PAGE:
There's still a wealth of treasures in my closet, books to be released in March. I always enjoy sharing these titles.
I loved Daisy Goodwin's The Fortune Hunter, so I'm looking forward to Sisi: Empress on Her Own, a novel by Allison Pataki. It's the story of Empress Elisabeth of Austria-Hungary, known as Sisi, who was married to Emperor Franz Joseph. Sisi grew restless with the strict protocols of the court. She spends time at her estate outside Budapest, where she spent time with the man she fell in love with. But tragic news sends her back to the capital, and eventually, to her own fate. (Release date is March 8.)
Miroslav Penkov's debut novel is Stork Mountain. A young Bulgarian immigrant leaves American and returns to the country where he was born, searching for his grandfather who suddenly cut off all contact with the family three years earlier. He finds himself high in the Strandja Mountains, a place of pagan mysteries, of black storks, and strange rituals. Here he finds his grandfather and falls in love. Old ghosts come back to life and forgotten conflicts blaze again. (Release date is March 15.)
In her debut, An Unrestored Woman, Shobha Rao pairs stories that hinge on one turning point in history. In 1947, the Indian subcontinent was partitioned into two countries, India and Pakistan. And, with that one decree, countless lives were changed, as people were often trapped on the wrong side of the border. Rao's book tells of the results of that decree. (Release date is March 15.)
Virginia Reeves' debut novel, Work Like Any Other, examines the life of one man in 1920s Alabama. Roscoe T. Martin saw electrical power as the wave of the future, and it became his training, his life's work. But, when his wife inherited a failing farm, he gave up his life's work, at great cost. When he used his skills to siphon energy from the state, everything seemed good again. But, everything changes when a young man is electrocuted, and Roscoe ends up in prison. As he works his way up the prison hierarchy, he has to examine his own life. (Release date is March 1.)
The Year of the Runaways is Sunjeen Sahota's novel that explores the lives of three young Indian men and one British-Indian woman as their lives converge in Sheffield, England, over one tumultuous year. (Release date is March 29.)
Since I already read Paige Shelton's first Scottish Bookshop mystery, The Cracked Spine, I can say it's a terrific series debut with a fascinating location and interesting cast of characters. Delany Nichols takes a leap of fate and moves from a quiet Kansas town to Edinburgh, Scotland, accepting a job at The Cracked Spine, a bookstore. Almost as soon as she arrives, though, her new boss, Edwin, loses a valuable artifact, and his sister. Death isn't enough to keep Delany from checking out her new surroundings while looking for a killer. This new series shows a lot of possibilities for future plots. (Release date is March 29.)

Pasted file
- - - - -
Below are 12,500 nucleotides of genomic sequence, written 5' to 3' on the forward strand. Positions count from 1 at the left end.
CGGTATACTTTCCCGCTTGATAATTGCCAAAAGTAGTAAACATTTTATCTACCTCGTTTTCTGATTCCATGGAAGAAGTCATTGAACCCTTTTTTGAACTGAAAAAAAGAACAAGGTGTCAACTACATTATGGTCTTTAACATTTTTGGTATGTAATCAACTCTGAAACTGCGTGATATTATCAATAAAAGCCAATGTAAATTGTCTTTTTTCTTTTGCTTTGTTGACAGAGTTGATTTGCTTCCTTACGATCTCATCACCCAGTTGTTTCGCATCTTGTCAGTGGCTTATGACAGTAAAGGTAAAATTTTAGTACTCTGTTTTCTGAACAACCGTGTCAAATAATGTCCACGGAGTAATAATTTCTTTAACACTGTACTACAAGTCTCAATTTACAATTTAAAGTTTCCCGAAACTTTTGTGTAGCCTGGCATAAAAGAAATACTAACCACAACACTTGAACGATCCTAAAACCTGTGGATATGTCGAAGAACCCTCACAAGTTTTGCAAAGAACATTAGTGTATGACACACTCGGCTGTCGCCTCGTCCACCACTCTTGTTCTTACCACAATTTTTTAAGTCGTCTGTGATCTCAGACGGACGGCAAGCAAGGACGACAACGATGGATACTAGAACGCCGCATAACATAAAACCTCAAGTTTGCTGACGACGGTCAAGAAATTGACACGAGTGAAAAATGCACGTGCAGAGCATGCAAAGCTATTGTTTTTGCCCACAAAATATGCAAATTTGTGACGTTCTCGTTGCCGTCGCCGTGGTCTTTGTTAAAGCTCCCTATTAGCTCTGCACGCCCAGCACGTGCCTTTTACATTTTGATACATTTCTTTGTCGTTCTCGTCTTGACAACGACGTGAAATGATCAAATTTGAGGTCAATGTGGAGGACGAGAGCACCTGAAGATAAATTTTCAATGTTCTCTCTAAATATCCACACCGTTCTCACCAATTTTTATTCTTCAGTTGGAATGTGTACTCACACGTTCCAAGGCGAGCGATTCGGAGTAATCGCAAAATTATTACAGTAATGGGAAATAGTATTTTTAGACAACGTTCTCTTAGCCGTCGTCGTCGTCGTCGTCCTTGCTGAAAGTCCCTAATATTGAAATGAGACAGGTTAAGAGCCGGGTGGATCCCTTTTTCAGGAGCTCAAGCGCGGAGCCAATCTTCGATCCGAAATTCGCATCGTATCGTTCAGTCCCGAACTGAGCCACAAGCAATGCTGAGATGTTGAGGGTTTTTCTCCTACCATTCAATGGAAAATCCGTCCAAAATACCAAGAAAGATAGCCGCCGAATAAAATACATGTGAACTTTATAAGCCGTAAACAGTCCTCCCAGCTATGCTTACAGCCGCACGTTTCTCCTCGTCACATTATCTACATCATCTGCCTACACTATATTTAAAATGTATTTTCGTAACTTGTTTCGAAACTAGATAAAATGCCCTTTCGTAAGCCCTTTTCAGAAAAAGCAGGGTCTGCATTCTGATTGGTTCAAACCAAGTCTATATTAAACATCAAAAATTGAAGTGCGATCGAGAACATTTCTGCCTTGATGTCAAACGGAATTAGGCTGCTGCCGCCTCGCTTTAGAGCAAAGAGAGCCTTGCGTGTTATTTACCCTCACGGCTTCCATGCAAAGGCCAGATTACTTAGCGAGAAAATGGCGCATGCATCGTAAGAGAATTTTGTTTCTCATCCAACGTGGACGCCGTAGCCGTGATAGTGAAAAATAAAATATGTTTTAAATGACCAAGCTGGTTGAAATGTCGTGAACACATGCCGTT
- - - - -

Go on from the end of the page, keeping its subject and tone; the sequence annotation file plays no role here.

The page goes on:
Helen Simon, author of the bestselling Major Pettigrew's Last Stand, returns with The Summer Before the War. In late summer, 1914, Beatrice Nash arrives at the coastal town of Rye to teach at the local grammar school. Fortunately, she's taken under the wing of the formidable matriarch Agatha Kent, who, along with her charming nephews, tries her best to welcome Beatrice to a town that remains resistant to the idea of a female teacher. But change is coming, and the old ways will be tested as the town prepares for the devastating realities of war. (Release date is March 22.)
The Way I Used to Be is Amber Smith's debut novel. Eden was always good at being good. But the night her brother's best friend rapes her, Eden's whole world changes. She just can't tell anyone what happened. So, she buries it instead, just as she buries the person she used to be. The novel, told in four parts, Eden's freshman, sophomore, junior, and senior year, is a story of survival that reveals the deep effects of trauma. (Release date is March 22.)
Dana Spiotta's Innocents and Others is about two women, best friends, who grow up in LA in the '80s and become filmmakers. Meadow and Carrie have everything in common - except their views on sex, power, moviemaking, and morality. Their lives collide with a woman named Jelly, a loner whose most intimate experience is on the phone. She invites powerful men to reveal themselves, and they do. (Release date is March 8.)
The Midwife and the Assassin by Sam Thomas finds his midwife Bridget Hodgson back in London in 1649. She and her deputy Martha Hawkins fled to England three years earlier. Now, they are forced into service under Jonathan Marlowe, Oliver Cromwell's chief spymaster. Marlowe assigns Bridget the job of spying upon Katherine Chidley, a notorious political radical. But, the two women become friends, and, when Katherine's husband is murdered, Bridget and Martha join forces to find the killer. The investigation reveals the killer's plans to revive the civil wars or destroy England. (Release date is March 15.)
The final novel, Jung Yun's Shelter, is a debut. Kyung Cho owns a house that he can't afford. He and his wife have always lived beyond their means, and their bad decisions are catching up with him. His parents live a few miles away in an exclusive neighborhood, but, since Kyung never received affection or kindness from his parents, he can't bring himself to ask for help. When an act of violence means his parents are unable to live on their own, he decides to take them in. It's a novel that asks "what it means to provide for one's family". (Release date is March 15.)
Did you find anything in the last two days that interests you? I'd love to know which of these books appears to be a treasure to you?